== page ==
Effect of Welsh onion (Allium fistulosum L.) green leaf extract on immune response in healthy subjects: a randomized, double-blind, placebo-controlled study
Background: Welsh onion belongs to genus allium. Although its medicinal benefit such as cold prevention is well known by tradition, the underlying mechanism and active components have never been elucidated. The recent study revealed that Welsh onion mucus enhances tumor necrosis factor-α and monocyte chemotactic protein-1 production from RAW 264 cells and natural killer (NK) cell activity in murine spleen cells. This mucilage was abundant in the leaf blade of Welsh onion. Thus, we investigated the effect of Welsh onion green leaf extract (GLE) on immune competence in the human clinical trial.
Methods: A randomized, double-blind, placebo-controlled trial was conducted. Fifty-five healthy subjects were enrolled after the screening based on NK cell activity, and each sample (placebo, low-dose GLE or high-dose GLE) was supplemented for four weeks. The immune competence activity was evaluated through the primary endpoints that were NK cell activity and the score of immunological vigor (SIV). The SIV was calculated from lymphocyte subset analysis by flow cytometry method.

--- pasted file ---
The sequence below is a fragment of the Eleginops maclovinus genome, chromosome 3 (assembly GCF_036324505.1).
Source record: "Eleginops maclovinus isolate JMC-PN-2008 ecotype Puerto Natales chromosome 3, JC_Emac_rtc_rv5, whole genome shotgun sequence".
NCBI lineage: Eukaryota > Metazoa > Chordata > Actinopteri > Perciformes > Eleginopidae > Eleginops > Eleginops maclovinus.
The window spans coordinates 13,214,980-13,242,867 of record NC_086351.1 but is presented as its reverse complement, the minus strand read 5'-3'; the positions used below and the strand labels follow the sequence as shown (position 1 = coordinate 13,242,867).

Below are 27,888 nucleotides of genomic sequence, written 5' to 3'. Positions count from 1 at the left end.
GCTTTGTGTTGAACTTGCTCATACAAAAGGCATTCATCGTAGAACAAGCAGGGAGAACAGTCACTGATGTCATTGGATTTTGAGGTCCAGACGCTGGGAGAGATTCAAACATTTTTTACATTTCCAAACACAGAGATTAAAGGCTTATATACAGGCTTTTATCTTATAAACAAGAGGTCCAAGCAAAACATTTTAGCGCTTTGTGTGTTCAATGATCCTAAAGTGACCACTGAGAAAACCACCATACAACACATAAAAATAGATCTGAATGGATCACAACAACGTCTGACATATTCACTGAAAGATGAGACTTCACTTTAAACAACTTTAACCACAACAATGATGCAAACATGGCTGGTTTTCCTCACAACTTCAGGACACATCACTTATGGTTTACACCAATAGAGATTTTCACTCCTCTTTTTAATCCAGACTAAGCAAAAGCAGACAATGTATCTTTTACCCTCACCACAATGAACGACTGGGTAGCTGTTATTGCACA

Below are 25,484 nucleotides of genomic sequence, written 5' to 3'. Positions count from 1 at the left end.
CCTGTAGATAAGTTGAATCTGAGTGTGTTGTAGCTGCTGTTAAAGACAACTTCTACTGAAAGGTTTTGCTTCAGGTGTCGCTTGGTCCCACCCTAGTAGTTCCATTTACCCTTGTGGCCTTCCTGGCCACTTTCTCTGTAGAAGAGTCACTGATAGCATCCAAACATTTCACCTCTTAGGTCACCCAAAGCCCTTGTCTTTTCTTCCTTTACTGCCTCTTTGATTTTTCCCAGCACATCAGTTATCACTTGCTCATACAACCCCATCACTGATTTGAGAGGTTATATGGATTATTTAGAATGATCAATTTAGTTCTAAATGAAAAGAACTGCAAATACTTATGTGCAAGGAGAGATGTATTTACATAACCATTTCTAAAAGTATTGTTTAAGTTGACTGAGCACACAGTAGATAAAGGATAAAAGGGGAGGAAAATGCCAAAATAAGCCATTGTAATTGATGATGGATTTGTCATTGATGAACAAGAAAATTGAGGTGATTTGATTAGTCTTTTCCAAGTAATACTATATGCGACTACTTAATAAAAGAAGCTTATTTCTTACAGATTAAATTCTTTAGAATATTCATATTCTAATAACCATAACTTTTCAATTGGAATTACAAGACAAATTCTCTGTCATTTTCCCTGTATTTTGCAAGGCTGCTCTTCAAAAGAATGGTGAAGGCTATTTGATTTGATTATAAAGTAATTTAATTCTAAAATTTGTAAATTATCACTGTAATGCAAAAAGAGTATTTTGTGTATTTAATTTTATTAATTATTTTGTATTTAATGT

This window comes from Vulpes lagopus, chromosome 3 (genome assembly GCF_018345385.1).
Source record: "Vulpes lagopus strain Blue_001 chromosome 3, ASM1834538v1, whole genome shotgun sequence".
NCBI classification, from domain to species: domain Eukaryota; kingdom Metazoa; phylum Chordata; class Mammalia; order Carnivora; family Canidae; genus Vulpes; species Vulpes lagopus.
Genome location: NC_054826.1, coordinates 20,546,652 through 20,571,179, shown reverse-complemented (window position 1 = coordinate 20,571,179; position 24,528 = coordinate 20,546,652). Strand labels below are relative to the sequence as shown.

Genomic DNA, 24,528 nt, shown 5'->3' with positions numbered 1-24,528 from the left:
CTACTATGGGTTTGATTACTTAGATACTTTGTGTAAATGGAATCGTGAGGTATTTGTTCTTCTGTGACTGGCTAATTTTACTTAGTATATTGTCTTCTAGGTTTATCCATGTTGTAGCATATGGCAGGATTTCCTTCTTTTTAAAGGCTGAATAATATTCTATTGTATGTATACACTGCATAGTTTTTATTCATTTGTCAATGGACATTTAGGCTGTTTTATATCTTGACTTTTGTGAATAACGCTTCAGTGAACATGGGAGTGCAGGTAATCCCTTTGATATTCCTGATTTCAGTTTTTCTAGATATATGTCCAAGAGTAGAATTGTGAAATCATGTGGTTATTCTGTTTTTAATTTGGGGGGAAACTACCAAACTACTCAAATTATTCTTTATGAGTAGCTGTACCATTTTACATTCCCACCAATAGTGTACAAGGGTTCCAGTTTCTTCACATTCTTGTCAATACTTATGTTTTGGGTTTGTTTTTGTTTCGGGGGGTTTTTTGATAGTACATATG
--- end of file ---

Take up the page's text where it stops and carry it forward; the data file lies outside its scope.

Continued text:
Results: NK cell activity was enhanced in all supplemented groups including placebo, especially, it was significant in both GLE groups. The result of immune score showed that the immunity of high-dose GLE group did not change although it was significantly lowered in placebo group (p<0.01), suggesting that GLE ameliorated the immunity suppression. In addition, when SIV was compared between pre- and post-intake, the ratios of the improved subjects in two GLE groups were higher than that of placebo group while those of the aggravated subjects showed the opposite result. In particular, they were remarkable in high-dose GLE group.
Conclusion: These results suggest that the intake of low- or high-dose GLE might positively regulate immune competence.
Keywords: welsh onion, immunity, natural killer cell, clinical trial
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Copyright (c) 2019 Yosuke Hirayama, Jun Takanari, Kazunori Goto, Hiroshi Ueda, Aiko Tanaka, Jun Nishihira